Parenting programmes targeted at parents of children with conduct problems are the recommended treatments of CD [11, 12]. These aim to improve parenting styles and parent–child relationships through the reduction of harsh and inconsistent parenting practices and promote the use of positive incentives and enhanced parent–child communication [13]. One of the most widely researched parenting programmes is the Triple P—Positive Parenting Programme [14]. Triple P is a behavioural family intervention, which aims to prevent and/or treat severe behavioural, emotional, and developmental problems in children and adolescents by enhancing the knowledge, skills, and confidence of parents. It has five levels of increasing intensity, to address the range of symptom severity of behavioural problems. This intervention comprises a variety of strategies targeting both low- and high-risk families, as well as children with problems in the clinical range, and is one of the most comprehensive and systematized parenting programmes available. There is evidence supporting the effectiveness [15, 16, 17] and cost-effectiveness [12, 18] of Triple P on child behaviour problems over the short term, but little is known about its long-term cost-effectiveness. Bonin et al., modelled the costs and longer term savings of parenting programmes that could be achieved by reducing the probability of persistent CD among children in the UK, and found them to be cost saving [19]. This model was, however, a scenario analysis and not a full economic evaluation. Furthermore, it did not focus on a specific programme, but rather a range of programmes likely to be implemented in the UK.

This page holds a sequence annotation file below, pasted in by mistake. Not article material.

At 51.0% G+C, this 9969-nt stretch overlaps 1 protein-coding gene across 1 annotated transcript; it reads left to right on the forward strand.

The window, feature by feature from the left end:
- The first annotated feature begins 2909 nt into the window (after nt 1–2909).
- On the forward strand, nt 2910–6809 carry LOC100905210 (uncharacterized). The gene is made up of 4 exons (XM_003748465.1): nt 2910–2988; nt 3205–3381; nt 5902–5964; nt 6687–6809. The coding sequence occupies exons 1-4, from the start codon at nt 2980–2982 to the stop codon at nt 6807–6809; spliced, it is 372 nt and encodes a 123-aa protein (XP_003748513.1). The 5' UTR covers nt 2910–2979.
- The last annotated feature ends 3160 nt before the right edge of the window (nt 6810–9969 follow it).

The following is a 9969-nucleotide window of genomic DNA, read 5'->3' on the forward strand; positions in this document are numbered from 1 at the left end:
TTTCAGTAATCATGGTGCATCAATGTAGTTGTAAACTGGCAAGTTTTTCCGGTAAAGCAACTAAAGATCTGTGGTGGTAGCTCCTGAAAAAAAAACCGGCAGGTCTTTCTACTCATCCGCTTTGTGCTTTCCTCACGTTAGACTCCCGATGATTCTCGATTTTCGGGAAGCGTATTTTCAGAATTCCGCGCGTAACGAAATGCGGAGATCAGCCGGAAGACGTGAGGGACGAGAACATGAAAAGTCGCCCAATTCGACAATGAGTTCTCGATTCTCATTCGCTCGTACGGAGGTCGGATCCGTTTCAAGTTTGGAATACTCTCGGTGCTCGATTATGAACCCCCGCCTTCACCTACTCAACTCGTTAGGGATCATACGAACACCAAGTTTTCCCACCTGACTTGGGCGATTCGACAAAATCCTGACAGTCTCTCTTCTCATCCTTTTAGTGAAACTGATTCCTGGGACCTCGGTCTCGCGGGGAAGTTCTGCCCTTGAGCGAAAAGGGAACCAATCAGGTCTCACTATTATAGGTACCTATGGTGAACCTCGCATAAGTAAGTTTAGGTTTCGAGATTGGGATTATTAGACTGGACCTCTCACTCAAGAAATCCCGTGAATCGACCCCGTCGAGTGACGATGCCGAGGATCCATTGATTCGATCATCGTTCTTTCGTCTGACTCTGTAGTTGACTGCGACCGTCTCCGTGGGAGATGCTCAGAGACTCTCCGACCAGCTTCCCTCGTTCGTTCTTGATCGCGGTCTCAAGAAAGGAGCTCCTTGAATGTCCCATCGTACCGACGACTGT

The current study conducted an economic evaluation of the Triple P programme, one of the best-researched examples of evidence-based parenting interventions for the treatment of CD in children. Using the Australian population as an example, a health sector perspective was adopted to conduct a cost–utility analysis comparing Triple P with a ‘no intervention’ scenario through the use of modelling techniques.


Economic evaluation framework

This study used a standardized economic evaluation modelling framework developed for evaluating health care interventions in the Australian context [20]. The following principles underpinned the evaluation: (1) the adoption of a health sector perspective, with a focus on government as a third-party payer; (2) costs were divided into those accruing to the government and those accruing to individuals and their families; (3) data on intervention effectiveness were sourced from published literature; (4) a cost–utility analysis was performed using disability-adjusted life years (DALYs) averted as the primary outcome; (5) a “partial null” comparator was chosen to represent the theoretical level of disease that would be present if no interventions for this disease were in place [21]; (6) the model used a 2013 reference year to match the latest Global Burden of Disease (GBD) study [22]; (7) costs were measured in 2013 Australian dollars; (8) a 3% annual discount rate was applied to both costs and health outcomes; and (9) we adopted a threshold value for cost-effectiveness of $50,000 per DALY, a commonly accepted value for money threshold in the Australian setting [20, 23].

Literature search